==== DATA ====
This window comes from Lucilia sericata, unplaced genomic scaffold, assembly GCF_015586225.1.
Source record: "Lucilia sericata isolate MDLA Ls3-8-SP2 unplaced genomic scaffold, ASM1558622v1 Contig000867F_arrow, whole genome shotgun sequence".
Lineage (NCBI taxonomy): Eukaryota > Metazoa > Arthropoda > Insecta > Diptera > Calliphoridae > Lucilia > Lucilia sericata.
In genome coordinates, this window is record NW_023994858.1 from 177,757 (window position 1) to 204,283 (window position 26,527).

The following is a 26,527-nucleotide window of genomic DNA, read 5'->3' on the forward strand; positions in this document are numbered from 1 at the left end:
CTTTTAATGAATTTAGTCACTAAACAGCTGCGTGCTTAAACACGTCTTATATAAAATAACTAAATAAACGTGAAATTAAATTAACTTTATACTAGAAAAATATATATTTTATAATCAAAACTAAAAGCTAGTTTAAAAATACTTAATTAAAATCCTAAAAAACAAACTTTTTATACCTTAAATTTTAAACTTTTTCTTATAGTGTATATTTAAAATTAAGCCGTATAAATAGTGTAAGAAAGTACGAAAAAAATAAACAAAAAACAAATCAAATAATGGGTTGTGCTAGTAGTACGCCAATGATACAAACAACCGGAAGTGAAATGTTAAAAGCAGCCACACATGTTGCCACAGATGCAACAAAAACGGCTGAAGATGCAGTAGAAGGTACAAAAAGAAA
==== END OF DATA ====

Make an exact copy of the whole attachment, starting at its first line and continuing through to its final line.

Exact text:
This window comes from Lucilia sericata, unplaced genomic scaffold, assembly GCF_015586225.1.
Source record: "Lucilia sericata isolate MDLA Ls3-8-SP2 unplaced genomic scaffold, ASM1558622v1 Contig000867F_arrow, whole genome shotgun sequence".
Lineage (NCBI taxonomy): Eukaryota > Metazoa > Arthropoda > Insecta > Diptera > Calliphoridae > Lucilia > Lucilia sericata.
In genome coordinates, this window is record NW_023994858.1 from 177,757 (window position 1) to 204,283 (window position 26,527).

The following is a 26,527-nucleotide window of genomic DNA, read 5'->3' on the forward strand; positions in this document are numbered from 1 at the left end:
CTTTTAATGAATTTAGTCACTAAACAGCTGCGTGCTTAAACACGTCTTATATAAAATAACTAAATAAACGTGAAATTAAATTAACTTTATACTAGAAAAATATATATTTTATAATCAAAACTAAAAGCTAGTTTAAAAATACTTAATTAAAATCCTAAAAAACAAACTTTTTATACCTTAAATTTTAAACTTTTTCTTATAGTGTATATTTAAAATTAAGCCGTATAAATAGTGTAAGAAAGTACGAAAAAAATAAACAAAAAACAAATCAAATAATGGGTTGTGCTAGTAGTACGCCAATGATACAAACAACCGGAAGTGAAATGTTAAAAGCAGCCACACATGTTGCCACAGATGCAACAAAAACGGCTGAAGATGCAGTAGAAGGTACAAAAAGAAA